Old Home Tour

Take a tour of five historic locations in Claremore on Saturday, October 13.

By: Lorrie Ward | Category: In Our Communities | Issue: October 2012

Morgan Williams, Linda Tedder, Sandy Coy, Evelyn Clark and Peggy Feese, chair of ways and means committee. (Not pictured: Marleta McGuire, historian, and Hoytanna Benigar, co-chair of ways and means committee.

Morgan Williams, Linda Tedder, Sandy Coy, Evelyn Clark and Peggy Feese, chair of ways and means committee. (Not pictured: Marleta McGuire, historian, and Hoytanna Benigar, co-chair of ways and means committee.

Sometimes we might think a house is just a house, a place of shelter, somewhere to rest our heads and protect us from the weather. But some homes ­represent more – heritage, ­tradition, history. This perfectly describes the structures featured on the 2012 Old Home Tour, sponsored by the Rogers County Historical Society (RCHS). This year’s proceeds will benefit the Belvidere Mansion’s current restoration project.

    “The windows in the Belvidere turret are leaking and need replacing badly,” says Morgan Anderssen Williams, vice president of membership for RCHS. But she points out a more important goal of RCHS in sponsoring this tour: ­education.

    “There are so many interesting old homes and structures in Rogers County,” says Morgan. “This tour increases awareness and appreciation for the places and the fascinating histories of the people who helped build this community.”

    Morgan adds that the Rogers County Historical Society works hard to make this tour great each year and is ­particularly grateful to Marleta McGuire, who has been doing the home tours since the 80s and has been with RCHS from the very beginning. “Marleta does so much behind the scenes, and we couldn’t do the tour without her research.”

    The tour will be held Saturday, October 13 from 10 a.m. to 4 p.m. Tickets are $12 per adult, half price for older ­students (with student ID), ­available either in advance or on the day of the tour at the Belvidere Mansion Gift Shop. Admission is free for children under 12. The tour will include four structures in addition to the Belvidere: The Bungalow, The Bond Barn, The Hanes Ranch, and The Murray Barn.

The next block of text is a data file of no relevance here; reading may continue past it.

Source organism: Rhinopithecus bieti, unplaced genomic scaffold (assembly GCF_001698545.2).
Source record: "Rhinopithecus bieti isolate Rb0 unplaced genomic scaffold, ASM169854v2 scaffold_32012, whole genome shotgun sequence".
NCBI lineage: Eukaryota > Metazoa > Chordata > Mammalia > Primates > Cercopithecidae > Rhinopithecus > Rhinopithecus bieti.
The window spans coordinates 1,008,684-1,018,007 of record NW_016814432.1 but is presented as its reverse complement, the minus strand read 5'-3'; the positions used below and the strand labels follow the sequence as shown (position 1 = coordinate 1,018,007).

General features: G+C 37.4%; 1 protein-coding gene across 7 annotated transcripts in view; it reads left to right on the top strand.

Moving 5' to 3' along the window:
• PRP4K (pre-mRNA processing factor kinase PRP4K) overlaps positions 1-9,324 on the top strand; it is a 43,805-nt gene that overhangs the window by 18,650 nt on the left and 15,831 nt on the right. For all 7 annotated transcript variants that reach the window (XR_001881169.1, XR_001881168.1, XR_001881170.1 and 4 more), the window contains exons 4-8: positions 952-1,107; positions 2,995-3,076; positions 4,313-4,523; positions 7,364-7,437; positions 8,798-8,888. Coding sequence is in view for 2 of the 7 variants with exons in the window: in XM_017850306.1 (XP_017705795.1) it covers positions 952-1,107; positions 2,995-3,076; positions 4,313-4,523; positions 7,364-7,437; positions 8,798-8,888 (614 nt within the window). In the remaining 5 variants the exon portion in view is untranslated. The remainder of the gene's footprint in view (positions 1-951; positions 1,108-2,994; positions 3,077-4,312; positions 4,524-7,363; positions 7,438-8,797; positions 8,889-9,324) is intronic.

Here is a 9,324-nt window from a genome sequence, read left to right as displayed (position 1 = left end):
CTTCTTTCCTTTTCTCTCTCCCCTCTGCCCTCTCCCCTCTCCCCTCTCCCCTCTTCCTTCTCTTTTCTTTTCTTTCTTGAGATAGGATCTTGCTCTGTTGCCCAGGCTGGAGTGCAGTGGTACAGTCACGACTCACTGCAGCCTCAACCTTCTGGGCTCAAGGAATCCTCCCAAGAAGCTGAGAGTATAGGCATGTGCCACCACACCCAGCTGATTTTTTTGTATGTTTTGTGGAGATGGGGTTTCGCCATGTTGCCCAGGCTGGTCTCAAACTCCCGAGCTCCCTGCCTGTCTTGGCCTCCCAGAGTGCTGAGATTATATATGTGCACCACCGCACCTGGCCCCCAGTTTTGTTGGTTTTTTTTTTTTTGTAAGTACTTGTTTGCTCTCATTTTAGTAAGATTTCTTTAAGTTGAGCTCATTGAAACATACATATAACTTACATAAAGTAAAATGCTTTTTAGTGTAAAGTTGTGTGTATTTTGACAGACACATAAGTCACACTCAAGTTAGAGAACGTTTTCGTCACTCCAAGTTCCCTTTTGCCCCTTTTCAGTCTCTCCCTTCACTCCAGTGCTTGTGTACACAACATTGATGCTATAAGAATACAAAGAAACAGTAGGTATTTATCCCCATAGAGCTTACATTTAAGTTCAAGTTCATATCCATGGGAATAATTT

The Bungalow is located on Chickasaw just a few blocks from the Belvidere. Built in 1910, the home was owned by one family for 85 years before being sold to its current owners, who have made several improvements in keeping with the time period of the home, such as replacing the wood floors. Morgan reports that the house “is in amazing condition for a home of its age – probably because it’s had so few owners.”

    The Bond Barn is located on old Highway 88 and is a Claremore landmark, remarkably preserved and with features ­reminiscent of a simpler time. Morgan notes that The Bond Barn will be of definite interest to men as well as women. She also suggests men be sure to visit The Murray Barn. “Dr. Murray’s home is a marvel of what can be done with just parts from old barns,” says Morgan. “And the inside is something men will enjoy touring.”

    The final and oldest home on the tour is The Hanes Home, built in 1880 by Charles Hanes and Delilah Ann Thornten Hanes. Morgan considers this home to be of particular ­importance when it comes to educating locals about Rogers County history, as it sits on the land where Osage Chief Claremont’s village was located.

    The tour begins at The Belvidere and points are mapped in order from there, but this is only to help visitors find each home. No particular order is required; in fact, Morgan recommends that people visit them out of order to avoid crowding at one spot. “Any home can be toured during the time limit,” says Morgan. “People can linger in a house they like or skip one that does not interest them.”

    Morgan doubts that lack of interest will be a problem at any of the points, however, as all are rich in local history and ­architectural design. Preservation of buildings like these on the tour is one of the primary ­focuses of RCHS. “It always pains us to see a piece of history ­demolished for a parking lot, strip mall or tract home. We hope people enjoy seeing what can be done with the old, ­historic places, and will choose to rescue and remodel instead of tearing down an older home.” 

For more information, contact

Rogers County ­Historical Society

(918) 342-1127


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